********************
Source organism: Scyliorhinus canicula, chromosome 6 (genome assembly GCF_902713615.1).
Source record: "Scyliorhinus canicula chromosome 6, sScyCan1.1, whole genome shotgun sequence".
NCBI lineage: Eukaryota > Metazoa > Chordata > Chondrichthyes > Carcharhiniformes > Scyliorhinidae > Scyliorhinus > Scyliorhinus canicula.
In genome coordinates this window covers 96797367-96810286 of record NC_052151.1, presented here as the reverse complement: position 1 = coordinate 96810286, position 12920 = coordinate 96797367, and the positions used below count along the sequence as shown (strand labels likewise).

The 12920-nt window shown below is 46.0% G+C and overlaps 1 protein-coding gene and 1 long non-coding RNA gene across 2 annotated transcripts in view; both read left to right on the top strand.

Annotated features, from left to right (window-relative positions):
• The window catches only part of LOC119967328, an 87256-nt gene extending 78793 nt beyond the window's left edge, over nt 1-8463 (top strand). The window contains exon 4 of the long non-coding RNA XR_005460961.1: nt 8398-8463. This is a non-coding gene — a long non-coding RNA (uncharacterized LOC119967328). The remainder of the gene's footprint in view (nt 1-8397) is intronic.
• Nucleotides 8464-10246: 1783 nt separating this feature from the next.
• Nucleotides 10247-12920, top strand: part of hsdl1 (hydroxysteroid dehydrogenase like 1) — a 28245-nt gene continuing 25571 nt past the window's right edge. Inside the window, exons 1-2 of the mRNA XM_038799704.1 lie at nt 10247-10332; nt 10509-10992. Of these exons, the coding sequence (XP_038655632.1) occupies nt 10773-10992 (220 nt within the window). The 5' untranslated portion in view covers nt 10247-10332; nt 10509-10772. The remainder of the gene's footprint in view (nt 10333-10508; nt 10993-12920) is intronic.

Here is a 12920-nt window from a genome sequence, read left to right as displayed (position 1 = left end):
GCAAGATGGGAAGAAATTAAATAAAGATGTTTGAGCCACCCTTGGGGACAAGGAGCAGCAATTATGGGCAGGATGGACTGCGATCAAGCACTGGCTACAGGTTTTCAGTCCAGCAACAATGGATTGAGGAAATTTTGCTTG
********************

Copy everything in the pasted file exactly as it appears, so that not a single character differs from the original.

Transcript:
Source organism: Scyliorhinus canicula, chromosome 6 (genome assembly GCF_902713615.1).
Source record: "Scyliorhinus canicula chromosome 6, sScyCan1.1, whole genome shotgun sequence".
NCBI lineage: Eukaryota > Metazoa > Chordata > Chondrichthyes > Carcharhiniformes > Scyliorhinidae > Scyliorhinus > Scyliorhinus canicula.
In genome coordinates this window covers 96797367-96810286 of record NC_052151.1, presented here as the reverse complement: position 1 = coordinate 96810286, position 12920 = coordinate 96797367, and the positions used below count along the sequence as shown (strand labels likewise).

The 12920-nt window shown below is 46.0% G+C and overlaps 1 protein-coding gene and 1 long non-coding RNA gene across 2 annotated transcripts in view; both read left to right on the top strand.

Annotated features, from left to right (window-relative positions):
• The window catches only part of LOC119967328, an 87256-nt gene extending 78793 nt beyond the window's left edge, over nt 1-8463 (top strand). The window contains exon 4 of the long non-coding RNA XR_005460961.1: nt 8398-8463. This is a non-coding gene — a long non-coding RNA (uncharacterized LOC119967328). The remainder of the gene's footprint in view (nt 1-8397) is intronic.
• Nucleotides 8464-10246: 1783 nt separating this feature from the next.
• Nucleotides 10247-12920, top strand: part of hsdl1 (hydroxysteroid dehydrogenase like 1) — a 28245-nt gene continuing 25571 nt past the window's right edge. Inside the window, exons 1-2 of the mRNA XM_038799704.1 lie at nt 10247-10332; nt 10509-10992. Of these exons, the coding sequence (XP_038655632.1) occupies nt 10773-10992 (220 nt within the window). The 5' untranslated portion in view covers nt 10247-10332; nt 10509-10772. The remainder of the gene's footprint in view (nt 10333-10508; nt 10993-12920) is intronic.

Here is a 12920-nt window from a genome sequence, read left to right as displayed (position 1 = left end):
GCAAGATGGGAAGAAATTAAATAAAGATGTTTGAGCCACCCTTGGGGACAAGGAGCAGCAATTATGGGCAGGATGGACTGCGATCAAGCACTGGCTACAGGTTTTCAGTCCAGCAACAATGGATTGAGGAAATTTTGCTTG